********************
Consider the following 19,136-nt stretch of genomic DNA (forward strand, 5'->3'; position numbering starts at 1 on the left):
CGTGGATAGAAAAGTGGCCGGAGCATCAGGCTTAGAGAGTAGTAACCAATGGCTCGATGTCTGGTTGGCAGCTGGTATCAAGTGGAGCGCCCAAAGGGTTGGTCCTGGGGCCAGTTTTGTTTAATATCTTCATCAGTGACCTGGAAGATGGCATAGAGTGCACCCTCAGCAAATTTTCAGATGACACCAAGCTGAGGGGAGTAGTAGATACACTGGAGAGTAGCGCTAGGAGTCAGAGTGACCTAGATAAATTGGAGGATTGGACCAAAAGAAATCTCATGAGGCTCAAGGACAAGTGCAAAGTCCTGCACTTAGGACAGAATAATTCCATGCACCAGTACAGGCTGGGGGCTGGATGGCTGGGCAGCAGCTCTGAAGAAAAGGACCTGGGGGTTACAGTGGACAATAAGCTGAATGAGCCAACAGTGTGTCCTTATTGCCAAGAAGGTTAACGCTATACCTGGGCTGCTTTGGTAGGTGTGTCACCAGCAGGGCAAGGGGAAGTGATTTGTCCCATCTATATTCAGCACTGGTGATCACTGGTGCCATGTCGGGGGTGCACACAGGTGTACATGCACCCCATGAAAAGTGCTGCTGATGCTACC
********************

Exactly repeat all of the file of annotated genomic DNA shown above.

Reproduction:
Consider the following 19,136-nt stretch of genomic DNA (forward strand, 5'->3'; position numbering starts at 1 on the left):
CGTGGATAGAAAAGTGGCCGGAGCATCAGGCTTAGAGAGTAGTAACCAATGGCTCGATGTCTGGTTGGCAGCTGGTATCAAGTGGAGCGCCCAAAGGGTTGGTCCTGGGGCCAGTTTTGTTTAATATCTTCATCAGTGACCTGGAAGATGGCATAGAGTGCACCCTCAGCAAATTTTCAGATGACACCAAGCTGAGGGGAGTAGTAGATACACTGGAGAGTAGCGCTAGGAGTCAGAGTGACCTAGATAAATTGGAGGATTGGACCAAAAGAAATCTCATGAGGCTCAAGGACAAGTGCAAAGTCCTGCACTTAGGACAGAATAATTCCATGCACCAGTACAGGCTGGGGGCTGGATGGCTGGGCAGCAGCTCTGAAGAAAAGGACCTGGGGGTTACAGTGGACAATAAGCTGAATGAGCCAACAGTGTGTCCTTATTGCCAAGAAGGTTAACGCTATACCTGGGCTGCTTTGGTAGGTGTGTCACCAGCAGGGCAAGGGGAAGTGATTTGTCCCATCTATATTCAGCACTGGTGATCACTGGTGCCATGTCGGGGGTGCACACAGGTGTACATGCACCCCATGAAAAGTGCTGCTGATGCTACC